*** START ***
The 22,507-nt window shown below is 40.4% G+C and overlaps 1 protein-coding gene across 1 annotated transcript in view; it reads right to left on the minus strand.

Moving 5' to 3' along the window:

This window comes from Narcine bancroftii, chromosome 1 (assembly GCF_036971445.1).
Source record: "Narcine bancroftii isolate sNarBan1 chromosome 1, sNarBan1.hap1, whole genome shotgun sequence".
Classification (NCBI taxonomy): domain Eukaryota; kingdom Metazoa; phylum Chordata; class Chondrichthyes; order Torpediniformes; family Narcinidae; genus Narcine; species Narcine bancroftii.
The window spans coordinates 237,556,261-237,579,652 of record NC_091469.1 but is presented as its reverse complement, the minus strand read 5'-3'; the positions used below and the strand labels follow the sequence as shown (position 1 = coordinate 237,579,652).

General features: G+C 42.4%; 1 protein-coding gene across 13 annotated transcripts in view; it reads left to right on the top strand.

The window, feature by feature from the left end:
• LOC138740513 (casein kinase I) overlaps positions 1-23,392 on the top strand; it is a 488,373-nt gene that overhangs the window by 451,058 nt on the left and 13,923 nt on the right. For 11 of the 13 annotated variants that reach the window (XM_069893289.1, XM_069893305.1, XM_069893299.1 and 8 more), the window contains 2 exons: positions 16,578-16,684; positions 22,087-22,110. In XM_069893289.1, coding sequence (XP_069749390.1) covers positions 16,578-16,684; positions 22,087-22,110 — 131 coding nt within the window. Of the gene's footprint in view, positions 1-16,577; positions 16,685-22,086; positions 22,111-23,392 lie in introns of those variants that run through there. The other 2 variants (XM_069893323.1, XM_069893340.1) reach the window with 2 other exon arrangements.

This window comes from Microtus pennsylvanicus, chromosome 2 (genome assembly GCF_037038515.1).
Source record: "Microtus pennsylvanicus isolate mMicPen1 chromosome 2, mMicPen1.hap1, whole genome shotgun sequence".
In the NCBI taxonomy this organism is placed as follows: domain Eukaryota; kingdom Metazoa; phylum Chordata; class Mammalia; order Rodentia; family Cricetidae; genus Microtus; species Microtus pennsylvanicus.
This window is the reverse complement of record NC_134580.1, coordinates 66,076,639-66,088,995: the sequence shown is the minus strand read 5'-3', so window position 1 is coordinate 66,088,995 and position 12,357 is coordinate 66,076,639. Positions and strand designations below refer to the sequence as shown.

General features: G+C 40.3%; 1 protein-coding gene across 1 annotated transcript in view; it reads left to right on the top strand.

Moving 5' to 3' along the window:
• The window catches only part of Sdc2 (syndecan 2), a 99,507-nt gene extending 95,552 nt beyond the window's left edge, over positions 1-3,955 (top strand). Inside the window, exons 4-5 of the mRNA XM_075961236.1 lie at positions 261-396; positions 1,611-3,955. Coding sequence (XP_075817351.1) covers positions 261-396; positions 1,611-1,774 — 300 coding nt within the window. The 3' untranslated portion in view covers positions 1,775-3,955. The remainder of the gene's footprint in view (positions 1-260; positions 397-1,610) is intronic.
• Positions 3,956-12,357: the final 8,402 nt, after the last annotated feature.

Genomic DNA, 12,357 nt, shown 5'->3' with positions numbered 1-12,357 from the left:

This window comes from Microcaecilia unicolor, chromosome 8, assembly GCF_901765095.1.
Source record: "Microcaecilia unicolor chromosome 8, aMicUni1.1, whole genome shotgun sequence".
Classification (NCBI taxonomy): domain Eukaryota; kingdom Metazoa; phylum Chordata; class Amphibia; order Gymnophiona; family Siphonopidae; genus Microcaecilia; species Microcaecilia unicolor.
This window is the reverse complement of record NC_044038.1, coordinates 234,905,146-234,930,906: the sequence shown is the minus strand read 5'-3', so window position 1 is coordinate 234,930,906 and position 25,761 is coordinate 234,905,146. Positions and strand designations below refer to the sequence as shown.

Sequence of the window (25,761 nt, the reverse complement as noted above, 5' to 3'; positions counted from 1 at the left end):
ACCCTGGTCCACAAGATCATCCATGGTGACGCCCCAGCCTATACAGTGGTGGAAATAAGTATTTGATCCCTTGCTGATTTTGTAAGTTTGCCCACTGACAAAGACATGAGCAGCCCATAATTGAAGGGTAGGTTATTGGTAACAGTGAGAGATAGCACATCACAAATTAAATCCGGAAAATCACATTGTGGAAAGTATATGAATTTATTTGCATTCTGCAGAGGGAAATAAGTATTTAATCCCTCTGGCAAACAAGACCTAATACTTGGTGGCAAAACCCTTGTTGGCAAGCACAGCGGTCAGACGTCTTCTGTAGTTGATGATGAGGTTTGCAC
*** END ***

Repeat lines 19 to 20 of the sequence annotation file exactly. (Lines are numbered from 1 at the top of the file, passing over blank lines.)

This window comes from Microcaecilia unicolor, chromosome 8, assembly GCF_901765095.1.
Source record: "Microcaecilia unicolor chromosome 8, aMicUni1.1, whole genome shotgun sequence".